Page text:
Foster care will fill your heart with joy and break it, all at the same time! Foster care will create feelings in you that you never knew you had. Foster care will cause you to reevaluate your priorities. Whatever the motivation to become a foster parent, there will be good days, there will be bad days. There will be days your child has meltdowns; there will be days when you have meltdowns! Let’s take a look at foster care from three points of view: the child, the parent and the foster parent.


Foster children are in care through no fault of their own. They are taken from the only family they have known, placed with strangers and reprimanded when their behaviors are out of control. A foster child’s feelings are out of control because they have no control of their situation. So, they try controlling those things within their control: their body. Whether it is toileting issues, feeding issues, or hygiene issues, their body is theirs. Also, they may not have been able to control their parents’ behaviors, but they don’t hate their parents, they just want their parents to get better and be a family again. Foster children need consistency, and they need to be able to trust their new caregivers. The only parents they ever knew did not provide this, so why should they trust the next set of parents? Healing is going to take time and it’s going to take strong, patient adults to stick with the child, regardless of the behavior. Foster children need not only permanency but also permanent relationships. Whether that child stays in care for one day or one year, it’s the new set of adults in their lives that now have an opportunity to make a real difference in this child’s life. To see not only what this child is, but what he can become.


It’s easy to be judgmental if we’ve never been in this position before. Having two active court cases: one in criminal court and the other in juvenile court is tough. Being arrested is one thing, but having a child removed from their custody is one of the worst things that could have happened to the birth parent. In many cases, it’s a wake-up call. In other cases, the work required to get that child back (eg. substance abuse classes, parenting classes, counseling, drug tests, searching for work and housing, etc.) can be overwhelming! Not to mention, the temptation to return to their former life, the stigma of “losing a child to the system,” and the possible drug withdrawals are more than many people can take. Most people visualize birth parents as drug dealers, gang members or prostitutes. The reality is that, in most cases, birth parents are young people who have made one poor decision after another because they did not have someone in their lives to guide them and root for them. Rather than judge them, foster parents have the opportunity to mentor birth parents and assist them in their recovery. Rather than a “Us vs. Them” mentality, foster parents should come alongside birth parents to co-parent, if possible. Birth parents need fewer enemies and more support.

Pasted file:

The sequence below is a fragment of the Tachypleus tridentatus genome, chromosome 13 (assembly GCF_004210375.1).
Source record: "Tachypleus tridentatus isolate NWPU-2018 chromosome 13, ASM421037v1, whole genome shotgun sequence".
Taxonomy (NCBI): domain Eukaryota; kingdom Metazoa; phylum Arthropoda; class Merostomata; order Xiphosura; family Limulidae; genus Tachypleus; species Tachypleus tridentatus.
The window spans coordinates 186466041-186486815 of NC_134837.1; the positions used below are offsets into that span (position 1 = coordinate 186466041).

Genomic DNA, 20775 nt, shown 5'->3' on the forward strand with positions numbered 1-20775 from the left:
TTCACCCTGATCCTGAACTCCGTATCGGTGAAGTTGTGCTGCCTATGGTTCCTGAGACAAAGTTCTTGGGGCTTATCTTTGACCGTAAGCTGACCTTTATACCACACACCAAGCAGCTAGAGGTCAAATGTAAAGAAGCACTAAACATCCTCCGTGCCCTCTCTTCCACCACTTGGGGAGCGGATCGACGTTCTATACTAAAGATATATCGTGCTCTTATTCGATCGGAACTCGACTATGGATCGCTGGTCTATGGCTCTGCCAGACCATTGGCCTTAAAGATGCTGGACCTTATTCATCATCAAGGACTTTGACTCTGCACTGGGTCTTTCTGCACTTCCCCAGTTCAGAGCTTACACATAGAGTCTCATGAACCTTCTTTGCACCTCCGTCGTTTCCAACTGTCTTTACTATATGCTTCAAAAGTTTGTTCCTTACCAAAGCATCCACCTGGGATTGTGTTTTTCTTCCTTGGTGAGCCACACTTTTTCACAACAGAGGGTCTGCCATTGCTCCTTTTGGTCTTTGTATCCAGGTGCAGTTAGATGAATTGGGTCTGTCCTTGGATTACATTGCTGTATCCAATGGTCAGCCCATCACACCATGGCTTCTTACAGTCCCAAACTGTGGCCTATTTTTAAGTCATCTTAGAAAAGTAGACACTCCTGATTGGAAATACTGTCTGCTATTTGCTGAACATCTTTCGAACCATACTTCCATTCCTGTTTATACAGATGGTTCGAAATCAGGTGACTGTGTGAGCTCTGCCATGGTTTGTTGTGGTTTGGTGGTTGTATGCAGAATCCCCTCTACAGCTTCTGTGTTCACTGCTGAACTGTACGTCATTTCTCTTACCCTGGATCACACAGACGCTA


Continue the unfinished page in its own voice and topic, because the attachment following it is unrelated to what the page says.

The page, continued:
Foster care is the hardest job you’ll ever love! You are opening your home, your family and your time to care for one child … or two, or three. Foster parents will have lots of people to interact with, who have all different types of personalities, motivations, and perspectives. Foster parents must be prepared for anyone to “drop in” for a visit including social workers, counselors, licensing agencies, home inspectors and many others. Foster parents must be prepared by getting trained and them implementing that training on the fly. Foster parents must have a consistent schedule for their kiddo, while at the same time, having the flexibility to respond to anything that life may throw them. Is it risky? Absolutely! But it’s worth the risk. Is it exhausting? Yes, but with proper support, you will get the rest you need. Is it life changing? No doubt. Whether it is changed for the better is up to you. Bottom line is that foster parents have the opportunity to change one little life at a time! It is an awesome responsibility that more people should take advantage of.

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Derek Williams is an adoption social worker and has been in the field of child welfare and behavioral health since 2006, where he has assisted families in their adoption journey. He and his wife started their adoption journey in 1993 and have eight children, six of which are adopted. His adopted children are all different ethnicities including East Indian, Jamaican and Native American. He loves traveling with his family, especially to the East Coast and to the West Coast and is an avid NY Mets fan! Foster care and adoption are his passions and callings for Derek, and he is pleased to share his experiences with others who are like-minded.